The Court ruled that the provision is still in effect for covered properties.
March 22, 2023 |
Updated May 16, 2023
On May 15, 2023, the Colorado Supreme Court ruled the CARES Act 30-day notice to vacate requirement is still in effect for covered properties.
The Court ruled that the "Notice Provision [of section 9058 of the CARES Act] did not include an expiration date" and that the Court could not "insert an expiration date where Congress omitted one." The Court also ruled that section 9058's title, "Temporary moratorium on eviction filings," did not "change anything," stating that a title cannot limit the plain meaning of a more specific provision within a statute. The Court stated that it was not "empowered to 'rescue Congress from its drafting errors'..." and that if Congress made a mistake and intended to include an expiration date for the entirety of section 9058, then Congress should amend the statute.
The Court’s ruling means that owners and operators in the state will be required to give residents in covered properties 30 days' notice of a lease violation before filing for an eviction. This notice period trumps the state's current notice period of ten days.
Original Article (3/22/2023) - Colorado Court Holds CARES Act Notice Requirement Has Expired
In a win for a local housing provider, a Colorado county court denied a resident’s motion to dismiss for lack of subject matter jurisdiction in an eviction action focused on the federal CARES Act notice to vacate requirement.
Prior to filing its Complaint in Forcible Entry and Detainer, the housing provider issued a 10-day Demand for Rent or Possession to the resident in accordance with Colorado law. The resident’s motion to dismiss argued that because they lived in a “covered property” subject to the CARES Act, the housing provider was required to give a 30-day notice before requiring the resident to vacate. The resident also argued that because of the inadequate notice, the court lacked subject matter jurisdiction over the claim.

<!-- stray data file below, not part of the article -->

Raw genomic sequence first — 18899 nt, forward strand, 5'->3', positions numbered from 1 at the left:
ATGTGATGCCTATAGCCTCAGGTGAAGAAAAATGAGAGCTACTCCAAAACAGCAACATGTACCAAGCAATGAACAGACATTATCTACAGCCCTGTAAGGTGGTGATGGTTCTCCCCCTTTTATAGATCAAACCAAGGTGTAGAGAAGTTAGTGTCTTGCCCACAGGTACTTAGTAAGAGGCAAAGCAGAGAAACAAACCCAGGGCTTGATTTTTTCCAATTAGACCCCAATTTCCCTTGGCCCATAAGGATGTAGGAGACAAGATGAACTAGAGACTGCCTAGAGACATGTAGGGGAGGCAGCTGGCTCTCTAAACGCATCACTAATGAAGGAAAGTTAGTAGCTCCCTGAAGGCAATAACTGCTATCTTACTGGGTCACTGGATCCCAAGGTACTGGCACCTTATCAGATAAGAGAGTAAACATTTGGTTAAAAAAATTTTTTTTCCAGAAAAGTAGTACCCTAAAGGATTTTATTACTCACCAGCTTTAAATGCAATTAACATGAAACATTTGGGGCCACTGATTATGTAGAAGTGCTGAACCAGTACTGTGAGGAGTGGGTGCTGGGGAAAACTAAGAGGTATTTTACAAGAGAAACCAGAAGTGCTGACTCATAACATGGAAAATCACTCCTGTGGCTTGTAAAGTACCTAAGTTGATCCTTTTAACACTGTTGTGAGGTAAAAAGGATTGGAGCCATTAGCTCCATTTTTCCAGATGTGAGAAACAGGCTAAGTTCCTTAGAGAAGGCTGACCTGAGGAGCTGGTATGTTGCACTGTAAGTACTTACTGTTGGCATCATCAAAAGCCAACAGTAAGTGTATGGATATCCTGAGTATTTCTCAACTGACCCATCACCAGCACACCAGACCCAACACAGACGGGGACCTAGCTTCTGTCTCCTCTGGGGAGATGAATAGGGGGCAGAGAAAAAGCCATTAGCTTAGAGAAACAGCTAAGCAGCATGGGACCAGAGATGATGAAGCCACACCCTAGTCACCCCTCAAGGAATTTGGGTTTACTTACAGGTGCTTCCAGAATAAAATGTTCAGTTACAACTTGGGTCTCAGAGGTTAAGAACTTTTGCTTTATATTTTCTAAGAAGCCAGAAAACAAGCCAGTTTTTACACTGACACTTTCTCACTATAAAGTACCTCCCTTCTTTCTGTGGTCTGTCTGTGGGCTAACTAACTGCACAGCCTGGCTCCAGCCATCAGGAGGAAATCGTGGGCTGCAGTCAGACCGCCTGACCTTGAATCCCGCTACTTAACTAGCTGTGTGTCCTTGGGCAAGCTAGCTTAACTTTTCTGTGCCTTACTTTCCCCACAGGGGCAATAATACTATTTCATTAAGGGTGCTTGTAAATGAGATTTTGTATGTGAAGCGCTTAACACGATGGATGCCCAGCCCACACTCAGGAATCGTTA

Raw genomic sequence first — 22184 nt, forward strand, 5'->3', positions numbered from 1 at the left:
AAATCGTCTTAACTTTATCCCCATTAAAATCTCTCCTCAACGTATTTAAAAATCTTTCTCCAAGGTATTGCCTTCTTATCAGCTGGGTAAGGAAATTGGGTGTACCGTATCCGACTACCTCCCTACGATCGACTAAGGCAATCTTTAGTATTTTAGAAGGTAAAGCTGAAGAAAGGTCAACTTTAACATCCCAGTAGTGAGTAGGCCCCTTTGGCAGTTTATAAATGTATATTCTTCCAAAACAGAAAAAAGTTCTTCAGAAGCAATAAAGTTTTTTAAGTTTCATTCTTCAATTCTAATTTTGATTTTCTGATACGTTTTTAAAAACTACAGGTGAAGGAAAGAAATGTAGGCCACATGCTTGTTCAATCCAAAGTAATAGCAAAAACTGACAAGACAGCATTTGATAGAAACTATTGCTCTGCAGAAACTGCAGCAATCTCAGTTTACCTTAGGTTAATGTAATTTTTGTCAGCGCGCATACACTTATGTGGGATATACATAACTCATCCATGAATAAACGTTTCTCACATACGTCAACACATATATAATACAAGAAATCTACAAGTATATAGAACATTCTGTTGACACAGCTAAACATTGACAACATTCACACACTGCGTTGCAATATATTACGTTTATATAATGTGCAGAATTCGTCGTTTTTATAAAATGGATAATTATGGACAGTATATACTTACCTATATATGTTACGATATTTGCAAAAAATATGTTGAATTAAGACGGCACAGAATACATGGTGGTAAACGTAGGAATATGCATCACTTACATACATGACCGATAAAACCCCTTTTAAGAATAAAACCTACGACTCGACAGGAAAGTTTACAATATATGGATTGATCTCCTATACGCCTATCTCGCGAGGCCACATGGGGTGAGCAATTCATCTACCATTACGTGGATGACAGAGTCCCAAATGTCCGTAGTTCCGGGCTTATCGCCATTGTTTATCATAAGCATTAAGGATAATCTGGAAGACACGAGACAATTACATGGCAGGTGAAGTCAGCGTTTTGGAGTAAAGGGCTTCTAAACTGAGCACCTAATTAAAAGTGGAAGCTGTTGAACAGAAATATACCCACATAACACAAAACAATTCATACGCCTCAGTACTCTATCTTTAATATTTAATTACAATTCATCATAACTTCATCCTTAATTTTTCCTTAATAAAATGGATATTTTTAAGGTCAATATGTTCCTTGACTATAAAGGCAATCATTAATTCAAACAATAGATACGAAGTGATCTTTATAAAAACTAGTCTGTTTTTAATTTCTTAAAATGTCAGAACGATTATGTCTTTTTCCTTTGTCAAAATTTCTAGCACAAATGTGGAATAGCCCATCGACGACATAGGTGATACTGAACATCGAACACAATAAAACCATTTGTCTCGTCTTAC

In its unpublished order denying the resident’s motion to dismiss, the Court cites that Section 9058 [of the CARES Act] “is titled ‘Temporary Moratorium of Eviction Filings,’ highlighting the temporary nature of the remedies provided. Subsection (b) of 15 U.S.C. 9058 sets out an expiration date 120-days from March 27, 2020. Subsection (c)(1) requires that a 30-day notice to vacate be provided to a tenant. Subsection (c) is not independent or separate from subsection (b), they both expire 120 days from March 27, 2020.”
The resident has appealed the decision to the Colorado Supreme Court.
Andrew Hamrick, the General Counsel and Senior VP of Government Affairs for the Apartment Association of Metro Denver (AAMD), discussed the importance of this decision before Colorado’s highest court. He states, “Only two of Colorado's 64 counties had found that there was a continuing obligation for the CARES Act notices. Absent the requirements of the CARES Act, Colorado statute requires a 10-day rent demand. Such a reversal would have the effect of imposing the CARES Act notice requirement statewide.” AAMD, along with several other organizations that represent owners and operators along Colorado’s Front Range, filed an amicus brief (friend of the court) in the matter before the Colorado Supreme Court.
Through its advocacy efforts, the National Apartment Association (NAA) continues to seek a legislative solution that acknowledges what the CO court confirmed, that the federal CARES Act notice to vacate requirement was temporary and expired when the moratorium itself expired in 2020. As one of NAA’s top three federal priorities in 2023, we continue to urge co-sponsorship of and passage of the HR 802, “Respect State Housing Laws Act", which rightfully returns this issue to the states.